When the temperature drops, the Dutch ovens and slow-cookers come out and soup is on the menu. Just because soup and a piece of buttered crusty bread may land on the simpler side of dinner doesn’t mean a glass or two of wine’s not perfectly in order. To pair some of our favorite seasonal soups with a vino that does them justice, we turned to Brahm Callahan, master sommelier and beverage director for Himmel Hospitality Group and ambassador for the Ribera y Rueda region of Spain.
“Pairing beverages with soup can be tricky, but there are a ton of options,” Callahan says. “You can pair them based on flavor profile (spicy soup with sweet wine), weight (rich creamy soup with a rich wine) or a more acid-driven wine to cut through the richness and temperature.”
Here’s everything you wanted to know about having a well-balanced soup experience that doesn’t leave out the good stuff.
What are some of the challenges you face in pairing two liquids, especially two very different ones?
One of the major issues in pairing two liquids is that you’re incorporating a number of variables, like texture and consistency. As you take it all into consideration, you’re either pairing like with like or comparing and contrasting.
Surely there has to be a line you draw, given the variety of soups in the world. Take, for instance, a spicy Korean tofu and kimchi soup with an anchovy broth base, or a Thai hot and sour soup.
You can definitely do it, but your window becomes much smaller. You’ll want something with residual sugar for anything with a spicy component. German Riesling can be an amazing pairing for spicy Asian food.
If you were to pair your favorite wine of right now with a soup, what would it be?
It’s fall here in Boston, so something heartier. There’s a lot of really great mushrooms and foraged product here, so I’d probably do an earthy mushroom and vegetable stew with a nice Barolo or Barbaresco.
What is the worst thing someone could do in attempting to pair wine and soup themselves?
One thing I would say is to be really aware of what your base is. With soup, flavor is built in via the stock. If you have a fish or seafood based, it’s going to be hard to pair that with red, so you’ll want to go with white or you’ll risk getting a really metallic gross flavor. White wine is generally going to be more versatile in pairing because it’s “safer.” There are proteins and compounds in seafood and fish that have a very negative reaction to the tannins in red wine, and with white you’re much less likely to have an egregious pairing.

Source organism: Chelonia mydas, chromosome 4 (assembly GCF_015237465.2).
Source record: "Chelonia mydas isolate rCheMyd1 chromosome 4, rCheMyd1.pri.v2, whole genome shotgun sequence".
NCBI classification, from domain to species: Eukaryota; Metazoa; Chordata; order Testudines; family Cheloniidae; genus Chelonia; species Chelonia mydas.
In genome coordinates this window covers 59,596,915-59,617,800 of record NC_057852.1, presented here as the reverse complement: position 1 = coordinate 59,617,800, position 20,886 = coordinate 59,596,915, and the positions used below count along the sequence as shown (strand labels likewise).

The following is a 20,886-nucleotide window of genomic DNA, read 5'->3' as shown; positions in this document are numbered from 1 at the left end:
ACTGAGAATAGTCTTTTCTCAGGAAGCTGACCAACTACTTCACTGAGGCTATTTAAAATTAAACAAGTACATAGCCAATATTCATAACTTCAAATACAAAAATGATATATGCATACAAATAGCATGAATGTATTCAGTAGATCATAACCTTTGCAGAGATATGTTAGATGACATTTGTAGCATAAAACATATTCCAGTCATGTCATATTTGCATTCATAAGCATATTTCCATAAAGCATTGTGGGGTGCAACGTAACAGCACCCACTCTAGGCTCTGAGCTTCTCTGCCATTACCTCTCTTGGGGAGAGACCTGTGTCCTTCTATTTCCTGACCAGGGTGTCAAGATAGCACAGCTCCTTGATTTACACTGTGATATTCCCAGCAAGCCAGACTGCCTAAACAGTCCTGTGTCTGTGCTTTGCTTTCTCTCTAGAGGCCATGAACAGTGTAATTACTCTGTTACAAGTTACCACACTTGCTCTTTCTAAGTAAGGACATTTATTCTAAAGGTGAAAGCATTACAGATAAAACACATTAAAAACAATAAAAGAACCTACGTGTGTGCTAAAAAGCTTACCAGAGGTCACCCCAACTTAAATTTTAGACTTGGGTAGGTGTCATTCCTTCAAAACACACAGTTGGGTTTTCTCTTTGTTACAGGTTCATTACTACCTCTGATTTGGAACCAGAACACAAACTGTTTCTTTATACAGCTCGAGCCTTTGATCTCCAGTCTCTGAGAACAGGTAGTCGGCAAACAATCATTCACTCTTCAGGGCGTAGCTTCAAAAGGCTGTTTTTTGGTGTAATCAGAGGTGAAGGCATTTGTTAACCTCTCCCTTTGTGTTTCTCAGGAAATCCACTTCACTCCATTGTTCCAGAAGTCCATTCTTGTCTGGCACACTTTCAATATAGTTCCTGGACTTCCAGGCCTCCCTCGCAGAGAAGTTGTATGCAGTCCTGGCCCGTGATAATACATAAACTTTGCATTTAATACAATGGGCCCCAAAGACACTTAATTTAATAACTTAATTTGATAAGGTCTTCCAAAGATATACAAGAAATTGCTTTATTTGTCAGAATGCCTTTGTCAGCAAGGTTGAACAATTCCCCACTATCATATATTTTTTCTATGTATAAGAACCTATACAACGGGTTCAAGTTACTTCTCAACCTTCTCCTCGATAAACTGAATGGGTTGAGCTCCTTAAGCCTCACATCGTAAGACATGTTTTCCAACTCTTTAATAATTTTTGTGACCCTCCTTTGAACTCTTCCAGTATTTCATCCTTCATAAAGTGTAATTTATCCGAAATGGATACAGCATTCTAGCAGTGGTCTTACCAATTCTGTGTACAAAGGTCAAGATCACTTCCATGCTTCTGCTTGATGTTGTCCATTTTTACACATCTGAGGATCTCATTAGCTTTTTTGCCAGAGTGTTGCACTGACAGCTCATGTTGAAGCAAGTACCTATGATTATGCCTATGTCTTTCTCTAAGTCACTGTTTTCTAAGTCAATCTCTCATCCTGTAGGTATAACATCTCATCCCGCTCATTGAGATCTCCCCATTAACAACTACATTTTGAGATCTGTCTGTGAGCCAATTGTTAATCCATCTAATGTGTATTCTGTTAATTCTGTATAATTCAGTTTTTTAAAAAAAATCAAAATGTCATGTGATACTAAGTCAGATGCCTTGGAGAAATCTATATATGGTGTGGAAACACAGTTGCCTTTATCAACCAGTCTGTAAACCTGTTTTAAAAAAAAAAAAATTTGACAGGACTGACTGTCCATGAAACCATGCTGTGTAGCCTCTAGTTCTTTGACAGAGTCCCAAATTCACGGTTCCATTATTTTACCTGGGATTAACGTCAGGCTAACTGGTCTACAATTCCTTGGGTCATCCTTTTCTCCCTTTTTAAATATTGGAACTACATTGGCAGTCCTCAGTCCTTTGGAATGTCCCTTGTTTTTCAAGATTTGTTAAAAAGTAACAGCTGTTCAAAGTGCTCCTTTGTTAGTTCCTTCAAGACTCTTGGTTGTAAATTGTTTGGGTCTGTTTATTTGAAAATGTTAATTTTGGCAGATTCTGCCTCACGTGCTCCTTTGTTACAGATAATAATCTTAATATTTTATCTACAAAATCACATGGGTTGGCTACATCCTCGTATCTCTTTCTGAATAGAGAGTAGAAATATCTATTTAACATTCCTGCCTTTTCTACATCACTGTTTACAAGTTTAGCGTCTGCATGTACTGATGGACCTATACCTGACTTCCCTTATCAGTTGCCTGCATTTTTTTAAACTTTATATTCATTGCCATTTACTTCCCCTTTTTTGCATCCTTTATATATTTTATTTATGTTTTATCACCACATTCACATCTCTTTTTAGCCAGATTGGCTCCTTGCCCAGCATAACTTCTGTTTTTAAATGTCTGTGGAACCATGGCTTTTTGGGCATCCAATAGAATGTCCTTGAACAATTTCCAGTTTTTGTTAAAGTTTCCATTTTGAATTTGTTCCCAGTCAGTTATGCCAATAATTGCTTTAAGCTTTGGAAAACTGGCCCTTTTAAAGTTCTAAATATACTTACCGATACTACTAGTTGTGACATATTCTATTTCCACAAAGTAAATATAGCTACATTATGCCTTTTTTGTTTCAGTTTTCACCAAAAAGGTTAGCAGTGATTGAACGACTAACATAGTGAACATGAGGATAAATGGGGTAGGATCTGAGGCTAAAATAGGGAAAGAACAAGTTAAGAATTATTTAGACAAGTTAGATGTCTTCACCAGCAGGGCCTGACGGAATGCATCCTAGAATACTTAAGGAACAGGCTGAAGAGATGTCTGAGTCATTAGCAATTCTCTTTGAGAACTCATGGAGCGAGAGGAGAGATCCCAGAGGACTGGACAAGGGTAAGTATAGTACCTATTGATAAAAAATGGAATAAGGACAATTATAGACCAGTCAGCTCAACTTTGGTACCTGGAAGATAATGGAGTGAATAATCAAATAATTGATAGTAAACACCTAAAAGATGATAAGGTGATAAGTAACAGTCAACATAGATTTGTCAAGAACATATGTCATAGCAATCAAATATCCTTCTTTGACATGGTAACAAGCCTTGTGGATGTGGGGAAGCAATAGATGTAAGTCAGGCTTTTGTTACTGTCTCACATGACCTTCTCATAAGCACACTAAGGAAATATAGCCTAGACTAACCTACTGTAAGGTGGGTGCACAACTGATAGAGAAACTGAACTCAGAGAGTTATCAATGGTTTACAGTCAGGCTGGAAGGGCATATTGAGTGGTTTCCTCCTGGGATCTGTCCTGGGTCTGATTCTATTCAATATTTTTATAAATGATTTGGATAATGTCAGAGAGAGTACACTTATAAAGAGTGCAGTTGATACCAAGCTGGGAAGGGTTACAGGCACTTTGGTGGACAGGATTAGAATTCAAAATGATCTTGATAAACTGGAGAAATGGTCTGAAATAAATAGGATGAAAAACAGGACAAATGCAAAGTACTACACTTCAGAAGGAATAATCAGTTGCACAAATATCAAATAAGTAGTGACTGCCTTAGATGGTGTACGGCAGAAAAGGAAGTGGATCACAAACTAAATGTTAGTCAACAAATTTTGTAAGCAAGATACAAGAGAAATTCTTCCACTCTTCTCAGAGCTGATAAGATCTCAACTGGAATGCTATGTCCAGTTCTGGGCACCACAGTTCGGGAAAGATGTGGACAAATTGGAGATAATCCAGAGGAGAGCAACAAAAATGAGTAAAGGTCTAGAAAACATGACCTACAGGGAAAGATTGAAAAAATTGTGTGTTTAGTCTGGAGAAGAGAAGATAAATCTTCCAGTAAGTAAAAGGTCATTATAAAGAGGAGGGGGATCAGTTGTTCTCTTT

Here are a few soups you’re likely to encounter during the fall and winter, with expert pairings from Callahan.
As hearty fall and winter vegetables come into season, this is one of my favorite soups, and my go-to pairing here is rosé. I love the Cepa 21 Hito rosé from Ribera del Duero for its tart fruit, earthy tones and bright acidity. It’s refreshing and plays off the earthy tones in the soup.
Curried Carrot Soup
What I love about curried carrot soup is the flavor, spice and heat that carries it, with a great texture and weight. German Riesling works amazingly well — I like one with a little bit of residual sugar to tame the heat of the soup, but with enough fruit and bright acidity to cut through the richness as well. Try St. Urbans-hof’s Ockfener Bockstein Kabinett reisling 2015 from the Mosel.
About as fall as it gets, a classic pumpkin soup with just the right amount of sweetness and notes of classic baking spices pairs perfectly with Verdejo. The ripe citrus, tropical fruit and grassy herbal notes in the wine cut right through. Try the Finca Montepedroso 2012 Verdejo from Rueda.
Clam chowder is a tough pairing. The wonderful weight, texture and shellfish flavor oftentimes can overpower a wine, but one of my go-to pairings that works perfectly is sherry. Think tangy, salty and driven by citrus with a wonderful nutty biscuit note. I love Barbadillo’s amontillado sherries from Jerez.
Meaty, earthy, hearty: It takes a serious wine to stand up to this stew. I think Nebbiolo is a great option, as many of the earthy, mushroomy, funky flavors in a classic Nebbiolo play well with beef stew. There also is plenty of tannin to cut through the richness of the beef. One of my favorites is Elvio Cogno’s Ravera Barolo 2009.
Classic Tomato Soup
Sometimes the most simple dishes invite the some of the more subtle and complex pairings. Tomato soup is such a basic comfort item that it needs a great wine to lift it up. I think Pinot Noir from Burgundy is an amazing pairing, as the sweet ripeness of the tomatoes is mirrored in the sweet ripe red fruits and earthy tones you find in great Burgundy. Benjamin Leroux’s Savigny-les-Beaune 2012 is drinking beautifully right now.